Michael O’Halloran – Gene Stratton Porter Book Review

Have you ever read any of Gene Stratton Porter’s books? She is one of my top favorite authors of all time. I’ve read nearly all of her books and loved each and every one. The stories, the writing styles, the themes. All of it. I stumbled upon this particular one amongst my boyfriend’s family’s books and knew I had to read it immediately!
An introductory synopsis is below and then my ending thoughts are at the bottom.

Mickey’s mother died not too long before this story begins. Before she died, Mickey’s mum made sure her boy had all the tools necessary to live as respectably as he could despite being terribly lacking in funds and having to scramble to make a living in the streets of Metropolis as a newsboy. He’d never known much about his father except that he had been a drunk and his mother wasn’t too sad when he was no longer around. Once his mum was gone, Mickey was on his own.

But unlike the other newsies, Mickey knew how to be clean and tidy and, truth being told, he liked selling papers. He managed to make enough to pay rent, eat, and put a bit by for savings. Really, he was doing rather well for himself.
Then he met Peaches.
Poor little mite! Not able to walk, her granny just dead and terrified to death of being taken to the dreaded “Orphings Home.” What could Mickey do? 
Well. She’s much better than the dog he’d been planning to get. And after his mother worked so hard to make sure he’d never be taken to the “Orphings Home,” it hardly seemed right to let this wisp of a girl be taken there too.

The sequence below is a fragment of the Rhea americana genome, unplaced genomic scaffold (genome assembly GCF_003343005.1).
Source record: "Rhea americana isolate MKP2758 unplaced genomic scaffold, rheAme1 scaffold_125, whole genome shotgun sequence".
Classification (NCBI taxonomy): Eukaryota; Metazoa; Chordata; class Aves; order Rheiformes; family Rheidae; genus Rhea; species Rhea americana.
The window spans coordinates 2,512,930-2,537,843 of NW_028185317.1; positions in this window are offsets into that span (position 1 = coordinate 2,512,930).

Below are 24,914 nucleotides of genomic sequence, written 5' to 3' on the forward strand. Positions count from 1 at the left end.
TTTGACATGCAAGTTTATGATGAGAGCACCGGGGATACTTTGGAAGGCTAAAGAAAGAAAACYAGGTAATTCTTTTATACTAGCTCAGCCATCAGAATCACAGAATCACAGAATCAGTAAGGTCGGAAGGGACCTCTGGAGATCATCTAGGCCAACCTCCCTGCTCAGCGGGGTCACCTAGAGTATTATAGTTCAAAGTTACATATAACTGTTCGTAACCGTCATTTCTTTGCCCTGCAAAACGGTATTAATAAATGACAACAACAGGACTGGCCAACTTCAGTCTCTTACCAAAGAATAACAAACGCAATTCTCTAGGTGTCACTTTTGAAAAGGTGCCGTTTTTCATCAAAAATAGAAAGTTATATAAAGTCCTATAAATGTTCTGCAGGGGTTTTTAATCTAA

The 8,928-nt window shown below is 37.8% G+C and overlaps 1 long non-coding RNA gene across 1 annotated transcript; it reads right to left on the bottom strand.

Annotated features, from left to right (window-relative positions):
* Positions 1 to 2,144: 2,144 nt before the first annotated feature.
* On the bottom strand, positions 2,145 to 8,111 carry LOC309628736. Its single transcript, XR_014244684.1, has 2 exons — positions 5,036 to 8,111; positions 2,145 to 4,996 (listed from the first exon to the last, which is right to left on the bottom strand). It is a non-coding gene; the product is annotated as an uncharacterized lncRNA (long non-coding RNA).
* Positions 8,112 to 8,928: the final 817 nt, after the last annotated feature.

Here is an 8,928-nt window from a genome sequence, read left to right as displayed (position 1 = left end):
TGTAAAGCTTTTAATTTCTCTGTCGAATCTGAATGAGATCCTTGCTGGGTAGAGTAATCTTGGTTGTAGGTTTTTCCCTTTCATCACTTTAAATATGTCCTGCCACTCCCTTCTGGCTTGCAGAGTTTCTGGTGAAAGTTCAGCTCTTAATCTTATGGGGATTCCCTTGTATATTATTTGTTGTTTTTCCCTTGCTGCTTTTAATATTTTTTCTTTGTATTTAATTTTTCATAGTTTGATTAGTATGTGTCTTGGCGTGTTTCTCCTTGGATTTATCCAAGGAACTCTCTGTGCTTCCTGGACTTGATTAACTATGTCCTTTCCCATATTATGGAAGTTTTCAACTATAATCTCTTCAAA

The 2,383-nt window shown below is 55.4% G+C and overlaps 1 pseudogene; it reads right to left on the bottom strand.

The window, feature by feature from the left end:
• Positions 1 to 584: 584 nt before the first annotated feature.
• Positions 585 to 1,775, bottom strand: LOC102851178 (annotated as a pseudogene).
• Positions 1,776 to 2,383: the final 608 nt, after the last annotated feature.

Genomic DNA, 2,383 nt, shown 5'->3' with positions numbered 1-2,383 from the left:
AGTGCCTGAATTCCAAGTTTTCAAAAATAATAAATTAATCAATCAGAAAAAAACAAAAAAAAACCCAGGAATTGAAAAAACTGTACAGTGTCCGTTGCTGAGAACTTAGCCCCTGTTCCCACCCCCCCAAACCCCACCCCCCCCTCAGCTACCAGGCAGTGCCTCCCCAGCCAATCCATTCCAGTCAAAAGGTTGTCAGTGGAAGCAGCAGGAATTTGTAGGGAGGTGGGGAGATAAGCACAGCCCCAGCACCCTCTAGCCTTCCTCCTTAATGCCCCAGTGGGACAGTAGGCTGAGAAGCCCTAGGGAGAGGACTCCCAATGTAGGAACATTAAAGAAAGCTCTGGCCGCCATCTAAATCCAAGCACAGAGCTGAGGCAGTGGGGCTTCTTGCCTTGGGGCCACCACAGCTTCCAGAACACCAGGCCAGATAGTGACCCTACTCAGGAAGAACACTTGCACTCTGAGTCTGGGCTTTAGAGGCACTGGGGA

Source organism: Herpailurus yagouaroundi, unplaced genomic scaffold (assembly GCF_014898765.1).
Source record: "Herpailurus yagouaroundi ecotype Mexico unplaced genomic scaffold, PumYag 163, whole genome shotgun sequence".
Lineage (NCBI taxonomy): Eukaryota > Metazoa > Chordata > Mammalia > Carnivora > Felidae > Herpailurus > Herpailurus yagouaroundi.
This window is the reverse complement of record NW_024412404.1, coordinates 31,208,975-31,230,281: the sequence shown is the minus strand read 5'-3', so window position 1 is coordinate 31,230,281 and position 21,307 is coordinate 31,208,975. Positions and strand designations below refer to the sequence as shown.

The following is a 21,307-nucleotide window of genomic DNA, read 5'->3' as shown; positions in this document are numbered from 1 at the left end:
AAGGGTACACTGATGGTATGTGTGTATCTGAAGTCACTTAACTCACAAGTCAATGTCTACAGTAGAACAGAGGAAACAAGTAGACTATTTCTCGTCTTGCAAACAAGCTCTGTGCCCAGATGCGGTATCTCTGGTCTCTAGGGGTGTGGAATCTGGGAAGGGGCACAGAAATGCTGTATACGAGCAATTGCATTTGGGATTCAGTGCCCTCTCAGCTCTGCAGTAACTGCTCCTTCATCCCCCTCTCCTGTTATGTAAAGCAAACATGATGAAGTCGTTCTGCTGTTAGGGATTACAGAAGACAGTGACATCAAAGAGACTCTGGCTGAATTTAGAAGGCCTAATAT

He took his Lily Peaches home. Washed her, fed her, gave her his bed and made her his family. 
But now he’s got a sick little girl to care for and he doesn’t hardly know where to start. So, after praying for a bit of help and having a couple adventures, our chap finds the Sunshine Nurse Lady who tells him exactly what he needs to do to take care of his “flowersy” girl.
Oh it’s just a lovely, cozy, darling story! I gobbled it up in less than a week. It’s got a smidge of romance, hints of scandal, sorrow, heartbreak, tragedy, fun, birds and singing and nature.
Despite being half set in a rushing, milling enormous city, Gene Stratton Porter still manages to weave her siren song of nature throughout the book. The birds and their songs, the flowers of unspeakable beauty, and most of all, the healing, cleansing goodness of clean country living.
More than ever, her descriptions of the farmhouse and farm life make me want to live in a cozy cottage where I can bake bread and keep house for my future husband and children. Stories like this, full of those old-fashioned values, make me desire to more closely personify the strength, elegance, and dignity of the ladies so beautifully portrayed. 
I come away from reading older books written during this time period feeling refreshed and ready to push on and do better. To be kinder and gentler and more thoroughly feminine than ever! To grow and become the type of woman I would want my future daughters to be.

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